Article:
Directors: Antonio Santini and Dan Sickles/2017

Dina Buno is not a character that has been written for the screen in the new film Dina.  Rather, the film which is being billed as a “real-life romantic comedy” is in fact a documentary that features the real-life individual Dino Buno. As the camera follows her life,  we find that hers is a life that is for more interesting and complex than any character like her could be if she was simply a character in a written script.

While a documentary, Dina is edited much like a conventional film so that it follows a very set narrative which is how Dina is preparing for her marriage to Scott Levin.  Both Dina and Scott have been diagnosed on the Autism spectrum, with each one seeing that autism manifest itself differently in the personalities and how they process their experiences, and their social interactions.

Scott is a greeter at Walmart, and spends much time on the bus traveling to and from work.  He still lives at home, despite being in his late 30’s to 40’s.  Dina claims to be 48, and throughout the film reveals little bits of her story.  Once married, her husband unexpectedly died.  She then began dating other men, many of whom she met through the Abington Aktion Club at the local Kiwanis International center for developmentally disabled adults.

To say that their relationship is unconventional would be an accurate statement.  To say that it is atypical would be to miss the mark completely.  Theirs is a very typical relationship.  They are affectionate and loving towards one another, but also have petty arguments about what annoys them about the other.  As they prepare for their upcoming wedding, we see them discuss everything from expressing themselves sexually in their future marriage, to how to figure up their finances with their combined income of his salary, and her disability checks.

There are discussions on how to fix her hair, to picking up his suit.  And while all of this seems to be very mundane details of everyday life, Dina is compelling viewing all the way through.  As the film opens up, a quiet tension builds as we learn some of the horrific events that Dina has overcome in her life, culminating in a chilling, and heartbreaking 911 call from years earlier that document an assault on her at the hands of former boyfriend that almost cost Dina her life.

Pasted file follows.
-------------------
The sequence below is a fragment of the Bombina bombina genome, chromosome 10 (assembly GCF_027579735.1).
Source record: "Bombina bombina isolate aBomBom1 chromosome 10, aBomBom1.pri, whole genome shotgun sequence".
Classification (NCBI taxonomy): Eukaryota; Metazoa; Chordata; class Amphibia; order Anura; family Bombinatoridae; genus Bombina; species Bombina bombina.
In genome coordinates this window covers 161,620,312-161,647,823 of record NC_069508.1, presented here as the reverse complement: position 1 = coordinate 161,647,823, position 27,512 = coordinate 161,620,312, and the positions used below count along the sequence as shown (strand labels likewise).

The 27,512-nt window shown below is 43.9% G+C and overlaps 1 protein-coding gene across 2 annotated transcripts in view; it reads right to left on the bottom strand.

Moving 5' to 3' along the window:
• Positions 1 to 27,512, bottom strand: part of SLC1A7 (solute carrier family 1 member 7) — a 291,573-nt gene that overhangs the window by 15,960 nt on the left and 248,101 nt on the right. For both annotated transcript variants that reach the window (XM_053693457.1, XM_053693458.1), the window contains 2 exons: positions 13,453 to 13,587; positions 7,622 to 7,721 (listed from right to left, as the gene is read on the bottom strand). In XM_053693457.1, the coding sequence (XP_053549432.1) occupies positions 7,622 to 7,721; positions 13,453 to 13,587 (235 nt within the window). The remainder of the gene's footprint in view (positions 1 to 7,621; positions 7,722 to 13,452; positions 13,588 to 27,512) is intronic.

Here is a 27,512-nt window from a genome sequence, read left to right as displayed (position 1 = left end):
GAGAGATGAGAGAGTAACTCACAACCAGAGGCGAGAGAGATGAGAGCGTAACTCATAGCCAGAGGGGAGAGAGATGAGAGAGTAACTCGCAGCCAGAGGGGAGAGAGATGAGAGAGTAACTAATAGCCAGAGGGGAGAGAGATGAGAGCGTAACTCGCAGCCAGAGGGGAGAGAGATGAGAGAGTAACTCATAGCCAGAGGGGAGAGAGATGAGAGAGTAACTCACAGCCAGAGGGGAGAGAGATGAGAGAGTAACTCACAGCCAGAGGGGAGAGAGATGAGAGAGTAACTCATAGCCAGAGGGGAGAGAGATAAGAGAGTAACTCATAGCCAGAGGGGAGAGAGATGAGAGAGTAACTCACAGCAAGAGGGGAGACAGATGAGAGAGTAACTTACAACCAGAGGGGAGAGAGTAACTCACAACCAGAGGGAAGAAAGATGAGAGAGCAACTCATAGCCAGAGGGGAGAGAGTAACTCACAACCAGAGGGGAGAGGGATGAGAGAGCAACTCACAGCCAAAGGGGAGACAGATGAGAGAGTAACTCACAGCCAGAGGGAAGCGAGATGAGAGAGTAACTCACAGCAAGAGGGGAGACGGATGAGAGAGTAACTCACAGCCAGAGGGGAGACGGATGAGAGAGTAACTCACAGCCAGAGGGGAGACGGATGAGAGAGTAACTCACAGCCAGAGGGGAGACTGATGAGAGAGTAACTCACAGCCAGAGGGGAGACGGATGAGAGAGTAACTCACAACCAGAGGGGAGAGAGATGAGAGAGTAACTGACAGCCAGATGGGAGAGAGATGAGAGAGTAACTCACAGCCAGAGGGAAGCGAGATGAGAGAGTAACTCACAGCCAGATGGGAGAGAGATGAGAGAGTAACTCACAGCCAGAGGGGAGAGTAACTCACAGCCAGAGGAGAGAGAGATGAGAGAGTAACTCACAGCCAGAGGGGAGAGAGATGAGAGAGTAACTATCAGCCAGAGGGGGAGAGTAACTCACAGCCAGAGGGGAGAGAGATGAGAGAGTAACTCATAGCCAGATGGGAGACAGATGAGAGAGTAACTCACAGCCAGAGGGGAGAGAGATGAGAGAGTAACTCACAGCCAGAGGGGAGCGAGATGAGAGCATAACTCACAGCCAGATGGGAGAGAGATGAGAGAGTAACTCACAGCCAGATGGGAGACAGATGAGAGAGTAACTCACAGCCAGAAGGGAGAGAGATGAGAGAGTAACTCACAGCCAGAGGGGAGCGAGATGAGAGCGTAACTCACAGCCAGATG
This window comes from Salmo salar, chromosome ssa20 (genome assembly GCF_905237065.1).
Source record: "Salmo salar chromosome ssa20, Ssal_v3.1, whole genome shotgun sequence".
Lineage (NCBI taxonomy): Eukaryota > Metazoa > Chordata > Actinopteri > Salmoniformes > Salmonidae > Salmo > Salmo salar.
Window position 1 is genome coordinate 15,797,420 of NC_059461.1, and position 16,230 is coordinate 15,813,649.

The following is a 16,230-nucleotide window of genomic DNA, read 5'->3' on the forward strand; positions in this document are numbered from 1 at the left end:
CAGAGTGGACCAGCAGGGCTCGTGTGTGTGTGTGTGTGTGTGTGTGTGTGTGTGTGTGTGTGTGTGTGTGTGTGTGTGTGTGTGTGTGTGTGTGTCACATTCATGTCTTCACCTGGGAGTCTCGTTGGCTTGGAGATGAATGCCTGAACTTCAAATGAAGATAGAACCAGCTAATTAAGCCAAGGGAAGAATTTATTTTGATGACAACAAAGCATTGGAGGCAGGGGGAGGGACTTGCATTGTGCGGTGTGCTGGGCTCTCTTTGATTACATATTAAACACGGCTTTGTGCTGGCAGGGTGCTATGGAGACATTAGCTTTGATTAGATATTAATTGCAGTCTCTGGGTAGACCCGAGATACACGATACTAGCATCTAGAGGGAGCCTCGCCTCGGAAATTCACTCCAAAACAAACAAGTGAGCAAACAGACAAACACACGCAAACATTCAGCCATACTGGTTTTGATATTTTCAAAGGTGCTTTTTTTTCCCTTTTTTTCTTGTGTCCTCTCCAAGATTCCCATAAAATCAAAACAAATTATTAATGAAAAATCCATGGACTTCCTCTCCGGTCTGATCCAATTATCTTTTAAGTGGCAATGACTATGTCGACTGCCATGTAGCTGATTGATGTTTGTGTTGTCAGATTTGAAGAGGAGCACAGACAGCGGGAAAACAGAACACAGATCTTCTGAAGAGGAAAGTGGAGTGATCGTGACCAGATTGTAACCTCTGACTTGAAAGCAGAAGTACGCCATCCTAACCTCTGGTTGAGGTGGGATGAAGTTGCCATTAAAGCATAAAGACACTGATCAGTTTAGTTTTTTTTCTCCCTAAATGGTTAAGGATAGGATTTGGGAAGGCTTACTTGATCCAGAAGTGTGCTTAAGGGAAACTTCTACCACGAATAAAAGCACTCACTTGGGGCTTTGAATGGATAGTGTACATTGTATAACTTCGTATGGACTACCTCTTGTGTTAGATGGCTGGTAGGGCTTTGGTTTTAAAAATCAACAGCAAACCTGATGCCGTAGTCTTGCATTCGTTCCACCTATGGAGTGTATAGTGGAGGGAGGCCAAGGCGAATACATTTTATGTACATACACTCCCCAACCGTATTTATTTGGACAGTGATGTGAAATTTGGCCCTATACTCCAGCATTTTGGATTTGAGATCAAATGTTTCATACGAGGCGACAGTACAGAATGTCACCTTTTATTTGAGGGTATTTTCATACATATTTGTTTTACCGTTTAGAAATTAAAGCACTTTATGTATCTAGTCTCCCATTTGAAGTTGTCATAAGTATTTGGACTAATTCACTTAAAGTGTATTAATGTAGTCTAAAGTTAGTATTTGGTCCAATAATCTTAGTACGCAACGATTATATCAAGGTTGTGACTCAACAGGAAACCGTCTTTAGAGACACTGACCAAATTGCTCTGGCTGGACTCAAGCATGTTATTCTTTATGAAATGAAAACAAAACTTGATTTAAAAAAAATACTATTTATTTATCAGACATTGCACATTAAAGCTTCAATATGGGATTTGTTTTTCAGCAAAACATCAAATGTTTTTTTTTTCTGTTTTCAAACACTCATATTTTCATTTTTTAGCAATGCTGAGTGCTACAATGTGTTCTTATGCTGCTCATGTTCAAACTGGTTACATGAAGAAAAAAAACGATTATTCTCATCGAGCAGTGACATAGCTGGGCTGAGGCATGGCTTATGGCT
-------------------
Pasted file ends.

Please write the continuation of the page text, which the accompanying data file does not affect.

The film is all shot in the Philadelphia area where Dina and Scott are from, apart from a trip to Atlantic City that they take, showcasing the city, which really feels like a character in this film as you experience various Philadelphia citizens that interact with Dina and Scott on the bus, at restaurants, or the Diner that serves as their wedding venue.

Though while the city aesthetic helps color the story to capture the backdrop of these individuals, especially through the directors wide-angled lens framing to showcase Dina’s interaction with her environment (part of her charm), this story is owned by its main star.

Director Dan Sickles had attended school with Dina years ago and had reconnected with her following his return home after filming his feature debut “Mala Mala” with co-director Antonio Santini.  Knowing her complete story and history after talking with her, the co-directors simply turned on the cameras capturing everything, and with their editor Sofia Subercaseaux shaped the story so that it had the various dramatic arcs, and so they could slowly control the reveal of the horrific events that affected Dina years earlier.

Later, even actor Michael Cera, who had attended an early screening of the film, wanted to get involved and wrote a song for the film, as well as handled its score.  The subsequent video featured both Dina and Scott along with their friends from the Abington Aktion Club.

The great thing about the film is that despite any tragedy in Dina’s past, she is constantly hopeful, upbeat, and infectiously contagious in her optimism.  Her and Scott’s relationship is a great contrast of background experiences that works because each person’s strength helps their partner’s weaknesses.  He is emotionally awkward with intimacy, often failing to wait for Dina when they walk together, or wanting to cuddle.  She has been married before, and as she says, “been around the block” and wants more intimacy.  He is willing to try harder, and self-deprecatingly will assign any area where he is deficient to his Asperger’s diagnosis saying, “its just an Aspy thing”.

The naturalistic approach to the filming creates a really enduring feel that allows a story to unfold in a way that feels authentic, which it is. It doesn’t seek to help audiences understand autism spectrum disorder, or have any agenda except to showcase this couple, their experiences, and their community of friends and family.  Through their authentic day to day lives, you will no longer see whatever labels they may wear through their diagnosis, and instead you will see that in spite of any differences we all have, we are all part of the human race, and that is a beautiful thing.

This is a rare and unique film that should found out and cherished.  For those in the Houston, Texas area, Dina will be playing at the Alamo Drafthouse and Houston 8 Theaters (formally Sundance Theaters downtown).  It will also be playing at certain theaters in other markets.